TORONTO (Reuters) - A prominent New York corporate lawyer has been arrested in Toronto on a charge of impersonation, police said on Friday.
Marc Dreier, founder and managing partner of Dreier LLP, was scheduled to appear in court Friday morning to answer charges of "impersonation with intent," said Constable Tony Vella, a spokesman for Toronto police.
Dreier was arrested on Tuesday after a meeting at the Ontario Teachers' Pension Plan offices in Toronto, the Globe and Mail reported. He is alleged to have represented himself as someone else at the meeting, which was related to a proposed multimillion dollar deal between the pension plan and Fortress Credit Opportunities, the newspaper said on its website.
No further details were immediately available.
A representative from Dreier's law firm or the Ontario Teachers did not immediately return a phone call seeking comment.
Dreier, 58, headed the litigation department in the New York office of law firm Fulbright & Jaworski LLP and had been a litigation partner at Rosenman & Colin LLP before founding Dreier LLP in 1996, according to a biography on his firm's website.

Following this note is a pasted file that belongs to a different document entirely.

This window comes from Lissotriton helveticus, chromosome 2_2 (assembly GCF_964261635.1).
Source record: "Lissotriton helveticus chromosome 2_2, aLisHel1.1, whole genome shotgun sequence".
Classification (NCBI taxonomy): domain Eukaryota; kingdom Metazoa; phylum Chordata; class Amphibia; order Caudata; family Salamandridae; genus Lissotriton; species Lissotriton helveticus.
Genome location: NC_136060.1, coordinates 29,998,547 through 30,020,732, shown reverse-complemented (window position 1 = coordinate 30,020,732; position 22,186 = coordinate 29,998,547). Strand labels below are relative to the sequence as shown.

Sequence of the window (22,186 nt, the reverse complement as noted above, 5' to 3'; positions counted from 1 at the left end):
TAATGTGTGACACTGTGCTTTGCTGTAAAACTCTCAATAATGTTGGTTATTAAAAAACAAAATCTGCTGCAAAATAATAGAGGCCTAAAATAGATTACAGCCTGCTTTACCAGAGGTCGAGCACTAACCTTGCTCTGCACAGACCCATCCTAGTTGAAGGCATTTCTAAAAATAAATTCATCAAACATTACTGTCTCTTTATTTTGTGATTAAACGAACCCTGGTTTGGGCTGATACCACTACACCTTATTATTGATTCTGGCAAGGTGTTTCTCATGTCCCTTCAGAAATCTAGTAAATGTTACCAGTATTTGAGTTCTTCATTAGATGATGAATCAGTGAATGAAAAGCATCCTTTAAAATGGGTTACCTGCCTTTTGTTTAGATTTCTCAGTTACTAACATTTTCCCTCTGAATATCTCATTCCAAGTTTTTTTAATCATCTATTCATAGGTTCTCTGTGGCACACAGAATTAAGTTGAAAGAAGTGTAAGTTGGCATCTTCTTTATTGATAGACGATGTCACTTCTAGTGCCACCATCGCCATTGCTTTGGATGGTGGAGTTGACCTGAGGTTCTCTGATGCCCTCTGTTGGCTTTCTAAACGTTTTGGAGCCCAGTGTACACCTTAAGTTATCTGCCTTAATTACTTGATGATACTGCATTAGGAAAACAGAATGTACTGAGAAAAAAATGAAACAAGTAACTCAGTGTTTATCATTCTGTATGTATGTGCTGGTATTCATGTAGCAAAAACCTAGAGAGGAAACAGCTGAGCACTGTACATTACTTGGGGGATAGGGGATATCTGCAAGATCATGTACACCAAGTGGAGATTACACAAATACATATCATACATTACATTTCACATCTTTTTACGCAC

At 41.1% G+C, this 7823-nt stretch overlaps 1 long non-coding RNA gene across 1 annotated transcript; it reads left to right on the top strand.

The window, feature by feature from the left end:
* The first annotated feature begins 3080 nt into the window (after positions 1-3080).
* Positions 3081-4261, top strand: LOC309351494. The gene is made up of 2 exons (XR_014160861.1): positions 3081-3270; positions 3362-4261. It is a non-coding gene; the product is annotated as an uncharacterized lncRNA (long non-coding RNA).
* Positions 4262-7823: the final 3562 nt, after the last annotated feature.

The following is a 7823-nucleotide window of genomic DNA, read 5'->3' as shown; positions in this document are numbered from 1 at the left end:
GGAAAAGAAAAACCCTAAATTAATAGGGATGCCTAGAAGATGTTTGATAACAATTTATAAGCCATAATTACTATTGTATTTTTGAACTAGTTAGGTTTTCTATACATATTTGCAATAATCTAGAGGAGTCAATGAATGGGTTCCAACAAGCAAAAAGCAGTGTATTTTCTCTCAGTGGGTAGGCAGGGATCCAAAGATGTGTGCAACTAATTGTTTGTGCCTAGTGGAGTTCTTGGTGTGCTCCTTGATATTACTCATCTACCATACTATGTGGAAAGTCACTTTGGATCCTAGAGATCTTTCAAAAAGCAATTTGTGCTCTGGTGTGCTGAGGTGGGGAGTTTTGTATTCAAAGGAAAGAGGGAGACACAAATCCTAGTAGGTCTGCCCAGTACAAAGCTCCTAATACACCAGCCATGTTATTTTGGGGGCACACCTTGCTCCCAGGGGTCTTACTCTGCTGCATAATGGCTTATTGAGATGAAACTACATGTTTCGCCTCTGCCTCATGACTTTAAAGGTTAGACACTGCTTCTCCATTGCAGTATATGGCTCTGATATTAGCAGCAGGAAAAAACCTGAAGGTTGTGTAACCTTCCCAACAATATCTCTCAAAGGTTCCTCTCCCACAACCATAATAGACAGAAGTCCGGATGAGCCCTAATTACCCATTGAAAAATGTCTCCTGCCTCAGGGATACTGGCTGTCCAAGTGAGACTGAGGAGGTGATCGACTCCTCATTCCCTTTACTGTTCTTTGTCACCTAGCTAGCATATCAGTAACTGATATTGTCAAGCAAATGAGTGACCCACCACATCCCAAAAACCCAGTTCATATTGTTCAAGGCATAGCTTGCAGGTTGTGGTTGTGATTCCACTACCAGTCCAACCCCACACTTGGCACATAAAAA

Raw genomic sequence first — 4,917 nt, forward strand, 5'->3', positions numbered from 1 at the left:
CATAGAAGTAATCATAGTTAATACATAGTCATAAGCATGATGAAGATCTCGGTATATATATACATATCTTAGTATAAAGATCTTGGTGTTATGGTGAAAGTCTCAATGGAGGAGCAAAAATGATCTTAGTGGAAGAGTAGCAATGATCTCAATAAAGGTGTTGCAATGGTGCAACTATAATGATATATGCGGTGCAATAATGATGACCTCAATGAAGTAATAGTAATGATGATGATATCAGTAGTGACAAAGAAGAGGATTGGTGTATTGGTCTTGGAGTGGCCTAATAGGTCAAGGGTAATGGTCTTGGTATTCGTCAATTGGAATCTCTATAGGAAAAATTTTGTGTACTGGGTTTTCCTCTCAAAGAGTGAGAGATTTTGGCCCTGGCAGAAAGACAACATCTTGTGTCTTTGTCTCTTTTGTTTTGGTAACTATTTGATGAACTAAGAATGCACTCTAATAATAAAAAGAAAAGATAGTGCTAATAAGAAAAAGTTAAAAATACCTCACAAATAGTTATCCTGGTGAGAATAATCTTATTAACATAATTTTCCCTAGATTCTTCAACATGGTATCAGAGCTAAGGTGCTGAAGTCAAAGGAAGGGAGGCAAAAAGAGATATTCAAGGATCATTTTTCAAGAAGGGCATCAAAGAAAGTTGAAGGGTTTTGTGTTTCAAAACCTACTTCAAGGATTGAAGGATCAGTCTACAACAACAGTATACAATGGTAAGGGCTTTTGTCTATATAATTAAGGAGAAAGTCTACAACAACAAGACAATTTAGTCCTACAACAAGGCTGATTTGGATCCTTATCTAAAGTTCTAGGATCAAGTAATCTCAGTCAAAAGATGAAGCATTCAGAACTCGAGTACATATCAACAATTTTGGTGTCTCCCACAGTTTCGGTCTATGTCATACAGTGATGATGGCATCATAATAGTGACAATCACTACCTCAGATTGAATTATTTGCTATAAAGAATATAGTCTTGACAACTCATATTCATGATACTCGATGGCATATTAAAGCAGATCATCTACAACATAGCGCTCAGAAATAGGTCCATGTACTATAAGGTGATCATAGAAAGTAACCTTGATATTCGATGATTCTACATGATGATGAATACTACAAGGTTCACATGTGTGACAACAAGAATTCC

He is a graduate of Yale College and Harvard Law School and has worked as a commercial litigator for more than 30 years, the website said.
The arrest was first reported by the legal blog Above the Law late on Thursday.
The New York Times, in a website posting on Friday, said the law firm, which has more than 250 attorneys, canceled a holiday party that had been scheduled for Thursday evening at the Waldorf-Astoria hotel in Manhattan.
Reporting by Martha Graybow in New York and Frank McGurty in Toronto; Editing by Jeffrey Benkoe and Brian Moss